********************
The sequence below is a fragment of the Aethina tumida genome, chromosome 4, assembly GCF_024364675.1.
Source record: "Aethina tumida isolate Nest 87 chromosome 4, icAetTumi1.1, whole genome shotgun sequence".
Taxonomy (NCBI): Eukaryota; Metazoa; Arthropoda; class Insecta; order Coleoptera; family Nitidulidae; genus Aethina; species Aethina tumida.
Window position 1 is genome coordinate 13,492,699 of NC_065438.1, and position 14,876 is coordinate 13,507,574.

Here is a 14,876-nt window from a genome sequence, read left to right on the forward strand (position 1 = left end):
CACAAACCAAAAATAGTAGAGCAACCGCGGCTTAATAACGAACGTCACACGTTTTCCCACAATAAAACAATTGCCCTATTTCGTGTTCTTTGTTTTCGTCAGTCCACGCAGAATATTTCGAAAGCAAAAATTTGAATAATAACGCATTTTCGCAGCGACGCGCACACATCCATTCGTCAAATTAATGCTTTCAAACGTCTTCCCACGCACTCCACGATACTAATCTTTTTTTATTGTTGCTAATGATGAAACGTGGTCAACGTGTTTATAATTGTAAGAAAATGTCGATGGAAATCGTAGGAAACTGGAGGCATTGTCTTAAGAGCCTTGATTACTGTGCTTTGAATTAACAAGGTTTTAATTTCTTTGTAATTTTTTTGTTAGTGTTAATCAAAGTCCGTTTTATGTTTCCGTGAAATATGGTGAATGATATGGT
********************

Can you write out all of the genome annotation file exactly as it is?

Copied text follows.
The sequence below is a fragment of the Aethina tumida genome, chromosome 4, assembly GCF_024364675.1.
Source record: "Aethina tumida isolate Nest 87 chromosome 4, icAetTumi1.1, whole genome shotgun sequence".
Taxonomy (NCBI): Eukaryota; Metazoa; Arthropoda; class Insecta; order Coleoptera; family Nitidulidae; genus Aethina; species Aethina tumida.
Window position 1 is genome coordinate 13,492,699 of NC_065438.1, and position 14,876 is coordinate 13,507,574.

Here is a 14,876-nt window from a genome sequence, read left to right on the forward strand (position 1 = left end):
CACAAACCAAAAATAGTAGAGCAACCGCGGCTTAATAACGAACGTCACACGTTTTCCCACAATAAAACAATTGCCCTATTTCGTGTTCTTTGTTTTCGTCAGTCCACGCAGAATATTTCGAAAGCAAAAATTTGAATAATAACGCATTTTCGCAGCGACGCGCACACATCCATTCGTCAAATTAATGCTTTCAAACGTCTTCCCACGCACTCCACGATACTAATCTTTTTTTATTGTTGCTAATGATGAAACGTGGTCAACGTGTTTATAATTGTAAGAAAATGTCGATGGAAATCGTAGGAAACTGGAGGCATTGTCTTAAGAGCCTTGATTACTGTGCTTTGAATTAACAAGGTTTTAATTTCTTTGTAATTTTTTTGTTAGTGTTAATCAAAGTCCGTTTTATGTTTCCGTGAAATATGGTGAATGATATGGT